Prime Minister Phuc and his Minister for Planning and Investment, Nguyen Chi Dung, speak often about preparing Vietnam for “the Fourth Industrial Revolution” – the notion popularized by World Economic Forum staff that the successful economies of the fairly near future will be those that anticipate and adapt to a coming “fusion of technologies that blur the lines between the physical, digital and biological spheres.”

Phuc pins his hopes on Vietnam’s private sector, which has languished for years while state funds sustained the nation’s notoriously inefficient state-owned enterprises. “We will try to put in place the most favorable policies and create the most favorable environment…We will try to maintain favorable conditions for businesses, a healthy environment for businesses and further international integration, especially support for the private sector, and nurture innovation so that we can enhance GDP growth for many years to come.”

So far, however, linkages between the foreign firms and Vietnamese manufacturers are rare. “It’s a headache,” explained my economist friend. “Because the WTO forbids local content requirements, we can’t compel foreign investors to integrate with our private sector.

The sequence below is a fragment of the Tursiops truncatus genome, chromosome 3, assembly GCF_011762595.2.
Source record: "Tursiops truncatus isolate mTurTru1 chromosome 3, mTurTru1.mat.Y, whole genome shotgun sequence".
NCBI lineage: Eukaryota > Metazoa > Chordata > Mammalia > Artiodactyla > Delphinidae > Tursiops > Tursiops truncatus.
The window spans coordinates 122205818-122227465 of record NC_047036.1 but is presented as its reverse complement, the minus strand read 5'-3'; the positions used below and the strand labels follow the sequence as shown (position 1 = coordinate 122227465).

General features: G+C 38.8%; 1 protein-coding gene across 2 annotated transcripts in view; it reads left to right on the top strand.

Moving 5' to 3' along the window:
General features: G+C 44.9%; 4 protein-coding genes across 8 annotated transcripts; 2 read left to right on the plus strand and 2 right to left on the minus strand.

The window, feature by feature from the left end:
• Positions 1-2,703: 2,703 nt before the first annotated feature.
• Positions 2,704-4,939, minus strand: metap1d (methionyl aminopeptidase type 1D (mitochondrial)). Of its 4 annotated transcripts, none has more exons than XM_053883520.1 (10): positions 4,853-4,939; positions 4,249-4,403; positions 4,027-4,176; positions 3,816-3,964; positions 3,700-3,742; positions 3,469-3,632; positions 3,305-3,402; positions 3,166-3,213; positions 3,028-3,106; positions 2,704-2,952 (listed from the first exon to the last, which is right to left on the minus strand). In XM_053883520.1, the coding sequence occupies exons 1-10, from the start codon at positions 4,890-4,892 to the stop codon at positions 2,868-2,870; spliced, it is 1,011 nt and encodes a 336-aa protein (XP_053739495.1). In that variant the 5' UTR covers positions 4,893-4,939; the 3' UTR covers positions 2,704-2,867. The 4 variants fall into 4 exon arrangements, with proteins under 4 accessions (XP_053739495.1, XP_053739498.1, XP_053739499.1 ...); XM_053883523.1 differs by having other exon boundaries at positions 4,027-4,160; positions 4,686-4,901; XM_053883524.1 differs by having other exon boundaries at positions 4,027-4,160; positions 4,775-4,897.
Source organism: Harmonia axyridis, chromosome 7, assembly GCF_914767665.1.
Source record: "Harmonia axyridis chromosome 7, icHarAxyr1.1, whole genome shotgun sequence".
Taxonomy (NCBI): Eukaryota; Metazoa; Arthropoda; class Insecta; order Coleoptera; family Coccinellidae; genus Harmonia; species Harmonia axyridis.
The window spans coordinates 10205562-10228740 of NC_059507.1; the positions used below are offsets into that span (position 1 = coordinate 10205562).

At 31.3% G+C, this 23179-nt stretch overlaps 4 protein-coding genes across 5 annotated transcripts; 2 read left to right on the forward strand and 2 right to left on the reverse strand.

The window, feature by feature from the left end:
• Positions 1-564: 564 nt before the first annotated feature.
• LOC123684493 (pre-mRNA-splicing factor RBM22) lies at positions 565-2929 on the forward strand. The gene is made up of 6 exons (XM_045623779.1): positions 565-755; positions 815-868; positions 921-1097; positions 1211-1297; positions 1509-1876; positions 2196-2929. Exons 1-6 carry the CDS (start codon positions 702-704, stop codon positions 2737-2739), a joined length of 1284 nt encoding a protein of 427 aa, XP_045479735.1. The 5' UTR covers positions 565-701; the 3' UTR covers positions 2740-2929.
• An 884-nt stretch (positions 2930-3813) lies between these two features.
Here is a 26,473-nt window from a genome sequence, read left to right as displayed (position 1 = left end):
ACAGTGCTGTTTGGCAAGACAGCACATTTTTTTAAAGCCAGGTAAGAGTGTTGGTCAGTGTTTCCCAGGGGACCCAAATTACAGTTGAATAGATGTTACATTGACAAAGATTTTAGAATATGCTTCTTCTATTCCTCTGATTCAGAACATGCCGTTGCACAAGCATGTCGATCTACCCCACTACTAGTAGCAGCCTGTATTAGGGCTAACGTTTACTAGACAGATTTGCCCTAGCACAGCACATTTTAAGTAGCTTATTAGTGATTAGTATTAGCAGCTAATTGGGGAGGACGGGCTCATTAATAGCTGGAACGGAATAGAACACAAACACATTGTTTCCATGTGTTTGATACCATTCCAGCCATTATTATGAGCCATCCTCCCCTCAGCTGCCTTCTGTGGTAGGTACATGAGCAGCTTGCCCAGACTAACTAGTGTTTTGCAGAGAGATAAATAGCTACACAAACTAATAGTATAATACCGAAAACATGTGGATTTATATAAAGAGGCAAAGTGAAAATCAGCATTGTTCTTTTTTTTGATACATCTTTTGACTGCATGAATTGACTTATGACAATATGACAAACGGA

Concerns over tightening security

Notably, among the demonstrators who tied up traffic in a dozen cities on June 10, some were also agitating against pending ‘internet security’ legislation that would force social media providers like YouTube and Facebook to share their data on Vietnamese users at police request.

The internet security bill now before Vietnam’s national legislature points up the limits of Phuc’s authority. What the regime calls ‘internal security’ seems to be outside his remit, even though domestic businessmen, as well as the foreign social media giants, argue that the pending legislation will be bad for the economy.

At the same time that Vietnam has become a poster child for free trade-powered growth, it has cranked up pressure on its dissident activists. Folks who campaign for heresies like multi-party democracy are being rounded up and, after the trappings of a trial, receiving unusually long prison sentences.

In the Dung decade, dissidents who pushed the boundaries of permitted speech were also harassed and sometimes jailed, to be sure. Now, however, police tactics are so brutally retrograde that a close observer could conclude that (to the extent that the sprawling Ministry of Public Security is beholden to any other authority) it is not Phuc but rather hardliners in the party apparatus who set their agenda.

Repression of dissidents probably isn’t of much concern to foreign investors.  Nor, as long as their standard of living keeps rising, is it likely to disturb the great majority of Vietnam’s citizens.

David Brown is a former US diplomat with extensive knowledge of Vietnam. He is a regular contributor to Asia Sentinel.